The National Highway Traffic Safety Administration, or NHTSA, will soon propose a new rule that will mandate that tractor trailers must have stronger underride guards on the rears of all trucks.
The guards, which are on the back of all big rig trailers, are intended to prevent cars from sliding under the truck when there is a rear end crash. However, the current standards are too weak, critics say, which leads to the underride guards collapsing when cars hit them.
For example, a police officer in 2001 rear ended a trailer in Florida, killing him. The top half of the car was torn off. The officer was only going 33 MPH.
The NHTSA estimates that 400 people die annually when they rear end tractor trailers. The new standards would match what exists in Canada. It would require all underride guards to handle an impact of 35 MPH, rather than the current 30 MPH standard.
The NHTSA stated this month that more robust trailer rear impact guards can cut down on deaths and injuries in the event of rear end crashes.
However, critics of the proposal do not see the action as the ideal answer. A woman who lost two daughters in a rear end crash in North Carolina two years ago said last week that the new 35 MPH standard will not be enough to stop serious injuries and deaths. She noted that offset crashes still could lead to fatalities.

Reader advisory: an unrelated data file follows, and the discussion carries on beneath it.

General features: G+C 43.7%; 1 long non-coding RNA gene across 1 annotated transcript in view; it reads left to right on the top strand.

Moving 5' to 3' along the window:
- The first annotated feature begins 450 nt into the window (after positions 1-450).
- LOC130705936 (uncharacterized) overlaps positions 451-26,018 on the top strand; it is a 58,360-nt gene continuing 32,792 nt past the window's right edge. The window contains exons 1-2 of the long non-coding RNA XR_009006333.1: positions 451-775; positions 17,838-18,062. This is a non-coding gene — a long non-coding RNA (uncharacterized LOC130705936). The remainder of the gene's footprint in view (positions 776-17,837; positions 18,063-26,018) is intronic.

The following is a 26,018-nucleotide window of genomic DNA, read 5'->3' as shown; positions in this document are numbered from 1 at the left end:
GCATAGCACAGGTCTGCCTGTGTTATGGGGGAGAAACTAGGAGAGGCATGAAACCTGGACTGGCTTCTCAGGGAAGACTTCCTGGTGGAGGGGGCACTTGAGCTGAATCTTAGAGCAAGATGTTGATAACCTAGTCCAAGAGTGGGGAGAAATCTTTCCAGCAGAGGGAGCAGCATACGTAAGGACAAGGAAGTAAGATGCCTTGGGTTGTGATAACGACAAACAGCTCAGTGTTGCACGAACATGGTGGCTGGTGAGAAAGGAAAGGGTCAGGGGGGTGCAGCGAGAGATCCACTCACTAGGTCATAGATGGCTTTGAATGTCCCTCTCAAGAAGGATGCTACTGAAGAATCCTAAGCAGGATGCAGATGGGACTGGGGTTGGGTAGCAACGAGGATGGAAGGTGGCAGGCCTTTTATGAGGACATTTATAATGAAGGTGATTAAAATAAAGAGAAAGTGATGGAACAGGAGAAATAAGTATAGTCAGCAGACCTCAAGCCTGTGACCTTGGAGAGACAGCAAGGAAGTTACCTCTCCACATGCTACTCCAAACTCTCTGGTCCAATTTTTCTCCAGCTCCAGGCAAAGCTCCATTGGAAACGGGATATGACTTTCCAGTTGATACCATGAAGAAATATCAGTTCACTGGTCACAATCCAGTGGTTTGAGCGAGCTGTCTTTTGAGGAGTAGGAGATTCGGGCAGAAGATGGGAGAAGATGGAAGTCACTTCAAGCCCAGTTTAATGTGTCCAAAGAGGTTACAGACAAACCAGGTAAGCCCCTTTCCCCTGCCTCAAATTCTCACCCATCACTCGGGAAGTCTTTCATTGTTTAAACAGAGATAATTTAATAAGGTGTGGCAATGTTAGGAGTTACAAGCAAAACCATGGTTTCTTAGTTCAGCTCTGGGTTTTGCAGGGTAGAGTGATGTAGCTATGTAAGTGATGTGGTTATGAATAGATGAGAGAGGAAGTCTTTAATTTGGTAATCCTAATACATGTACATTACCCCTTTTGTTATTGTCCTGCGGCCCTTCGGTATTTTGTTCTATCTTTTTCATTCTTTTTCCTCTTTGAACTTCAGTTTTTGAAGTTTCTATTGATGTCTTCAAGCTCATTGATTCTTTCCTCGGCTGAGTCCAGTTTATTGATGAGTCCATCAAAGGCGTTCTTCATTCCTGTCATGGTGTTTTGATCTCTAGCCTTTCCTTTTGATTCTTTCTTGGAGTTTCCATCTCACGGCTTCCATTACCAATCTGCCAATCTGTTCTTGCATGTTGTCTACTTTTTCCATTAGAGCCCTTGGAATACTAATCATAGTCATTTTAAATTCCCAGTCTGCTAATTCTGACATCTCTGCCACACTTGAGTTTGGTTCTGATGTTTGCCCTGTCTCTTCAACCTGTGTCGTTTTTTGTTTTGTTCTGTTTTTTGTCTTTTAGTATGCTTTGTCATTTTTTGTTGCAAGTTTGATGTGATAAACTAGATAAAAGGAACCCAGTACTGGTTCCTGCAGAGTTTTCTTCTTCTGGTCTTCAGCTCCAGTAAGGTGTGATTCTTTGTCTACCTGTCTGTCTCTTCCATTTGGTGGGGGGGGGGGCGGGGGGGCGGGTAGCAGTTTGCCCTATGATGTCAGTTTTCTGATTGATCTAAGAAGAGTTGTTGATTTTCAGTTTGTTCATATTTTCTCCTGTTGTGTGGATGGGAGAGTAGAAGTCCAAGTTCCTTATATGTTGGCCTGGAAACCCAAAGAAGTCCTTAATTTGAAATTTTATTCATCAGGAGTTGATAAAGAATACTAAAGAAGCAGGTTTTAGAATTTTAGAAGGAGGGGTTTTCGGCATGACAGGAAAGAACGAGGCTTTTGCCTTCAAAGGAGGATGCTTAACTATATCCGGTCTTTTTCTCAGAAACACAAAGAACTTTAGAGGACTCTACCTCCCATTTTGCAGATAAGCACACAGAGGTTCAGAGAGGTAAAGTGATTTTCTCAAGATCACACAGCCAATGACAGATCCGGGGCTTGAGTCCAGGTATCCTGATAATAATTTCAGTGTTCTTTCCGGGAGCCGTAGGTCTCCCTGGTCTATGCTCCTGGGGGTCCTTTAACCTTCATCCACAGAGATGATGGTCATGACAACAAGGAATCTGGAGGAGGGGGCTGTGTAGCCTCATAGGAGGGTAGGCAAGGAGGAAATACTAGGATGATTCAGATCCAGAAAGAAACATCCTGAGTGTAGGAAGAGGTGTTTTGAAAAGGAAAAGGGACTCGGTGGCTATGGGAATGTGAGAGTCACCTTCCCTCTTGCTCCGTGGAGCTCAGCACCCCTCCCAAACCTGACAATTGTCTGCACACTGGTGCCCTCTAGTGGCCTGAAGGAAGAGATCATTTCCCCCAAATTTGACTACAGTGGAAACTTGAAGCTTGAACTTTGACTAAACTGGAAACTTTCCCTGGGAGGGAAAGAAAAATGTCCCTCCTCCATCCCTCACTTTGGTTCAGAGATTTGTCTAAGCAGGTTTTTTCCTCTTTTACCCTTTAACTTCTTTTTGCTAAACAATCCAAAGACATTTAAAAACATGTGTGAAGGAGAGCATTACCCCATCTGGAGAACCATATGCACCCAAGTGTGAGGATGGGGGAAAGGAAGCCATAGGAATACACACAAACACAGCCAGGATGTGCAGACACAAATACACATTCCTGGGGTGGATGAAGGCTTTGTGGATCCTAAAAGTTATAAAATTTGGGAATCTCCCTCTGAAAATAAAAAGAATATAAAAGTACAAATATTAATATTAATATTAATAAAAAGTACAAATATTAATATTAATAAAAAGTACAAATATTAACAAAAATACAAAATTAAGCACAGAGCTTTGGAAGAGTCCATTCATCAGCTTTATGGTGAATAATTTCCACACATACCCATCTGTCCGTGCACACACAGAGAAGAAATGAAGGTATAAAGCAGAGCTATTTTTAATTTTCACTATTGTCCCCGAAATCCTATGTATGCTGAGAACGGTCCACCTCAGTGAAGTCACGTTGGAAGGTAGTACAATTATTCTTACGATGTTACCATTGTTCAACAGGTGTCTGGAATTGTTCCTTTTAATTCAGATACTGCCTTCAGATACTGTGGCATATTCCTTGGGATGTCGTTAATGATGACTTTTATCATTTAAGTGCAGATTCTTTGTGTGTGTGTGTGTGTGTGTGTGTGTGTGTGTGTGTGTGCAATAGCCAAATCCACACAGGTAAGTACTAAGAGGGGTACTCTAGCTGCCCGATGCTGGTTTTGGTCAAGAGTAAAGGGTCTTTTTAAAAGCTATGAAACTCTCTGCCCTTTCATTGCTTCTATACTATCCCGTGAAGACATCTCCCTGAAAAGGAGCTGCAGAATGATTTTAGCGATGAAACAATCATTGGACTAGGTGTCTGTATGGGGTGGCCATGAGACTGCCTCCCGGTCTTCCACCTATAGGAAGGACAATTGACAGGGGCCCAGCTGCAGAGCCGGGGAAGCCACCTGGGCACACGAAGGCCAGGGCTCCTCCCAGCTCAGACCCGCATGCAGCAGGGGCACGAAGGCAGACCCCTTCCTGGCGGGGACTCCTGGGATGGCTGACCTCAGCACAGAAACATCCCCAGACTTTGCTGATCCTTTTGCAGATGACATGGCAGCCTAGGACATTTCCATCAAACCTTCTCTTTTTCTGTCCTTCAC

Our truck accident law firm in North Carolina and Virginia normally handles cases involving negligent truck drivers that injure or kill innocent drivers. In the case of these types of rear end collisions with trucks, it is the responsibility of the car driver to ensure that he or she maintains a safe distance with the rear of the trailer.
That said, it does not surprise us that the current standard is only 30 MPH in the US. The trucking industry has very well paid lobbyists that go to Capitol Hill to ensure that safety regulations are as weak and affordable for the bottom line as possible. We have worked on cases where the trucking company would not even pay to ensure that its rigs had tires with enough tread or fully functioning brakes. Some trucking companies will always cut corners to make more money. If that ever happens to you and you suffer an injury in Virginia or North Carolina, you should consult with experienced truck accident attorneys.